One of the burning provinces is West Papua, a nation that has been illegally occupied by Indonesia since 1963. I spent six months there when I was 24, investigating some of the factors that have led to this disaster. At the time it was a wonderland, rich with endemic species in every swamp and valley. Who knows how many of those have vanished in the past few weeks? This week I have pored and wept over photos of places I loved that have now been reduced to ash.

    Nor do the greenhouse gas emissions capture the impact on the people of these lands. After the last great conflagration, in 1997, there was a missing cohort in Indonesia of 15,000 children under the age of three, attributed to air pollution. This, it seems, is worse. The surgical masks being distributed across the nation will do almost nothing to protect those living in a sunless smog. Members of parliament in Kalimantan (Indonesian Borneo) have had to wear face masks during debates. The chamber is so foggy that they must have difficulty recognising one another.

    It’s not just the trees that are burning. It is the land itself. Much of the forest sits on great domes of peat. When the fires penetrate the earth, they smoulder for weeks, sometimes months, releasing clouds of methane, carbon monoxide, ozone and exotic gases such as ammonium cyanide. The plumes extend for hundreds of miles, causing diplomatic conflicts with neighbouring countries.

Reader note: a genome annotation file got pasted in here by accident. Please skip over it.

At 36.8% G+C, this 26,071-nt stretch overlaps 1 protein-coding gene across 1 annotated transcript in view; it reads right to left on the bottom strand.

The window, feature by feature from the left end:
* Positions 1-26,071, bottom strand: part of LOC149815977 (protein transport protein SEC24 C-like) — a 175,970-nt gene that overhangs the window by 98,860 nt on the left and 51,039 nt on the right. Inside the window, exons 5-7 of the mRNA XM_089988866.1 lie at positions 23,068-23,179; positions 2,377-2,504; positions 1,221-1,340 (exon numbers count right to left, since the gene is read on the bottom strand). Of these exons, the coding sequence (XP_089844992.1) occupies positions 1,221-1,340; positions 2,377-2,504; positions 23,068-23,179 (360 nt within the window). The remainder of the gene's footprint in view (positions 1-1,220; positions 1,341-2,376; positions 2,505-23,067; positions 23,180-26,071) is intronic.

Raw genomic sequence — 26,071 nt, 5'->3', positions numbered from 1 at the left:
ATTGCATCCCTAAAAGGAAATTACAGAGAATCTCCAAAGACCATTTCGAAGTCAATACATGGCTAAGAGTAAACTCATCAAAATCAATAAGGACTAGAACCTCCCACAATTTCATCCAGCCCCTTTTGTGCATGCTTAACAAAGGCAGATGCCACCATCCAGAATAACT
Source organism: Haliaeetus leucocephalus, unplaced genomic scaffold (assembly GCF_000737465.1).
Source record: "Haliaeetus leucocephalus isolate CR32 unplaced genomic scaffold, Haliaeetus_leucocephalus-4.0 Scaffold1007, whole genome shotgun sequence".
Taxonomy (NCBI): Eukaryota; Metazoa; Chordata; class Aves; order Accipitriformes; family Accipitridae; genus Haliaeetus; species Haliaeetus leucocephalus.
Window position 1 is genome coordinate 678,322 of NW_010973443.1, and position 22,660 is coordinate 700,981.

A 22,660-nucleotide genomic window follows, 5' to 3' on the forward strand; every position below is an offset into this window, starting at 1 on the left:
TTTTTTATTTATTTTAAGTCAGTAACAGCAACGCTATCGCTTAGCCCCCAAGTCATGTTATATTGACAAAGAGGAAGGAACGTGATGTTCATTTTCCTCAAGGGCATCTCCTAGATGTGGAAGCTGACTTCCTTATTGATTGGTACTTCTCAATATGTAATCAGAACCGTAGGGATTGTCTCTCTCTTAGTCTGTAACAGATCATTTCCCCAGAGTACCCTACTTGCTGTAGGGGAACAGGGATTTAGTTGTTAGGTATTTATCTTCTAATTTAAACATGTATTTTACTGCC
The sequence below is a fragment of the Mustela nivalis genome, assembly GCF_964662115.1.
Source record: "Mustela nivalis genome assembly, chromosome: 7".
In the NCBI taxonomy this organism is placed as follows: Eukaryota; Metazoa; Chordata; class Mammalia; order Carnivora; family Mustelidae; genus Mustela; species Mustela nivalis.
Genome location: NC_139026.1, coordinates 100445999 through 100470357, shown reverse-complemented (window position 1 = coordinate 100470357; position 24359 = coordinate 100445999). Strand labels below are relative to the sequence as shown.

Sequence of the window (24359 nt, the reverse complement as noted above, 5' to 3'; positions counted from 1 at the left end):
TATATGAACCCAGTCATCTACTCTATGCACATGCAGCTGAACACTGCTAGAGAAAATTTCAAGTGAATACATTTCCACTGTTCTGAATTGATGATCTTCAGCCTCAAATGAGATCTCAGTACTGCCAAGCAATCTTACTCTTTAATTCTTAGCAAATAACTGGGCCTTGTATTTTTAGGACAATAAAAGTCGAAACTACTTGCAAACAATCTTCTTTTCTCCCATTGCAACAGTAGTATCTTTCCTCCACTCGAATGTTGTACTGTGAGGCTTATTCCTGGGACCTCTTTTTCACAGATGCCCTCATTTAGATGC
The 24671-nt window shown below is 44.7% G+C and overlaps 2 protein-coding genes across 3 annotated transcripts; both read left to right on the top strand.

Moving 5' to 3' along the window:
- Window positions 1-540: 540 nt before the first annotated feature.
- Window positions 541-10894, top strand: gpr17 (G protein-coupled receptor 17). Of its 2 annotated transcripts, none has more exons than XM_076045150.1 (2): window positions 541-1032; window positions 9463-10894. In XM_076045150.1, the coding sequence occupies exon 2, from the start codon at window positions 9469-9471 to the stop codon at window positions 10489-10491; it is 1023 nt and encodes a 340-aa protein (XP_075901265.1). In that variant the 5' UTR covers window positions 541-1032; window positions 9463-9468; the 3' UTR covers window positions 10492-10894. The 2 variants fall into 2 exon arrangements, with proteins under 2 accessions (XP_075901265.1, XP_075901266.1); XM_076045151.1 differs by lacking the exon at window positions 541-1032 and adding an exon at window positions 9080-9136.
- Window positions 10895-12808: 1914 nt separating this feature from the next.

Governments ignore issues when the media ignores them. And the media ignores them because … well, there’s a question with a thousand answers, many of which involve power. But one reason is the complete failure of perspective in a de-skilled industry dominated by corporate press releases, photo ops and fashion shoots, where everyone seems to be waiting for everyone else to take a lead. The media makes a collective non-decision to treat this catastrophe as a non-issue, and we all carry on as if it’s not happening.

    At the climate summit in Paris in December the media, trapped within the intergovernmental bubble of abstract diplomacy and manufactured drama, will cover the negotiations almost without reference to what is happening elsewhere. The talks will be removed to a realm with which we have no moral contact. And, when the circus moves on, the silence will resume. Is there any other industry that serves its customers so badly?